Policy / The "Magic" and Possibility of High-Quality Instructional Materials

The Magic And Possibility Of High Quality Instructional Materials


The "Magic" and Possibility of High-Quality Instructional Materials

Currently, fewer than 1 in 5 Texas elementary students have access to on-grade-level reading content in the classroom, according to the Texas Education Agency (TEA) (38:44). This comes at a time when just half of Texas third-graders meet grade-level expectations in reading and even fewer do in math. Texas students need our help to continue recovering from the impact of the pandemic and reach their academic potential – and making High-Quality Instructional Materials (HQIM) accessible across the state can help.

Regardless of their current academic performance, if students don't have regular access to rigorous, on grade-level content, how can we expect them to meet grade-level expectations? Right now, the state sets standards (the Texas Essential Knowledge and Skills or the “TEKS”) and tests to assess student progress toward meeting those standards, but curriculum and instructional materials are left up to individual schools – that may not have staff trained to develop or review curriculum.

In light of this, the Commit Partnership has been working with several local school systems in North Texas to perform curriculum audits for grade-level content and improve their access to HQIM. These audits have been eye-opening, revealing gaps in the reality of rigor observed compared to what should be expected in Texas classrooms. For example, the Language Arts lessons observed did not include students writing and speaking using evidence from complex tests or building knowledge about the world. Equipped with these results, many of our partner school systems are now moving to higher-quality curricula. With state developed and owned HQIM, we can close this gap in our system and provide free, easily accessible on-grade-level materials to any school district in the state that wants it.

Access to HQIM also eases the burden on teachers who are already stretched thin, as recommended by the Texas Teacher Vacancy Task Force. On average, teachers spend 7-12 hours a week searching for and creating instructional materials. This largely happens in the evenings or on weekends, as most teachers have little to no time during the day for lesson planning, never mind preparing for lesson delivery. When the state takes on more of the burden of curriculum development and sourcing, teachers can focus on what they do best – teaching students. Additionally, this gives teachers more space and time to differentiate and tailor lessons for their individual students, which is critical to catch students up.

Temple ISD is one of more than 100 school systems in the state working to implement HQIM in its classrooms this school year – and it’s leading to positive outcomes for its students. As Superintendent Dr. Bobby Ott testified to the House Public Education Committee (1:04:15), “[High-Quality Instructional Materials] accelerated the classroom learnings and reduced the amount of prep on teachers because now they can focus on the how instead of the what. And teachers across the state right now are spending a lot of time on the what.”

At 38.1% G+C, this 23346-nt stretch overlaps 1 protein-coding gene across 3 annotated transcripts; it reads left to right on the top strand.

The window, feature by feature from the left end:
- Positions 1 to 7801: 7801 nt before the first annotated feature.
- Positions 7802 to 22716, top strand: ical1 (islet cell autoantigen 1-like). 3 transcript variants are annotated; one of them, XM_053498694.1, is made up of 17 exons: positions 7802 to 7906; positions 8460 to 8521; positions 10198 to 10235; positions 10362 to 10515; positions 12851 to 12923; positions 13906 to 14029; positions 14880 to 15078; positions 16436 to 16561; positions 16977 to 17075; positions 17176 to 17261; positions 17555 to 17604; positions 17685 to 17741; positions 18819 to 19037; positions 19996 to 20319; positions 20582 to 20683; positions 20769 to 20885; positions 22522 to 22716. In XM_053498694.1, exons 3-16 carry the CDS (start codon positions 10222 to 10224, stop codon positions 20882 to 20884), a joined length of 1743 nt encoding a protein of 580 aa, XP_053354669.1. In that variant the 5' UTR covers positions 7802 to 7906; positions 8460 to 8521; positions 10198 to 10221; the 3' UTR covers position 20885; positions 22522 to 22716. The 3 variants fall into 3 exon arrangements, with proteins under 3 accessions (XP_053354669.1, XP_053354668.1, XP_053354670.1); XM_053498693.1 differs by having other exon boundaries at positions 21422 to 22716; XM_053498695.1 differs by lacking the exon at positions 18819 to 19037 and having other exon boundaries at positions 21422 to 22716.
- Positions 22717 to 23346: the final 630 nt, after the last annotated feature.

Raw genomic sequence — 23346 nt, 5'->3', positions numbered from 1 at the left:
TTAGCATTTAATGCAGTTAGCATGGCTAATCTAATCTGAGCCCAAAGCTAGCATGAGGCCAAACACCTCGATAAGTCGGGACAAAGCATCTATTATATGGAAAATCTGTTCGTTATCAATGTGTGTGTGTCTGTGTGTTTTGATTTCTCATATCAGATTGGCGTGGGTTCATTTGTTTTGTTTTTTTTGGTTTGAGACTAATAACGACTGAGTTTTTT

Temple ISD actually began with a small pilot of HQIM across just a few campuses, but teachers saw the positive impact it was having and asked to expand it district-wide – it’s leading to transformative results for their students. According to Dr. Ott, “An average of 72% of our elementary students are predicted to pass the STAAR exam [this year],” an astonishing 37 percentage point increase over 2022 scores.

This legislative session, House Public Education Committee Chairman Brad Buckley and Senate Education Committee Chairman Brandon Creighton have both introduced bills (House Bill 1605 / Senate Bill 2565) to really cement this shift to focusing on “the how” by investing in HQIM. This legislation will support our Texas students by:

  • Ensuring that all Texas school systems can opt into accessing free, quality, grade-level materials
  • Funding essential resources and aligned training for teachers to both support their success and encourage them to stay in the classroom
  • Giving parents tools to take an active role in their student's learning and reinforce key concepts at home

During the recent House Public Education hearing, Amber Shields, Director of Early Matters Dallas at the Commit Partnership, testified in support of HB 1605 based on her experience as the principal of N.W. Harllee Early Childhood Center in Dallas ISD. As she said, “Ultimately, this strong support of my teachers fostered a culture of high expectations met with high support, inspiring consistency and confidence – and our students saw the benefit.” In her school, the adoption of HQIM and the support it offered her teachers, novice and veteran alike, led to higher than normal growth in student outcomes and the ability to both read more complex texts earlier in the year and manipulate numbers and engage in math in new ways.

As Shields made clear, “HQIM is not a silver bullet for the gaps we are facing in our education system, but it can be truly transformative.” With the provisions included in HB 1605 and SB 2565, any district in the state that wants it can experience what she describes as “the magic of HQIM.”

Learn more about High-Quality Instructional Materials by watching Shields’ full Texas House Public Education Committee here.

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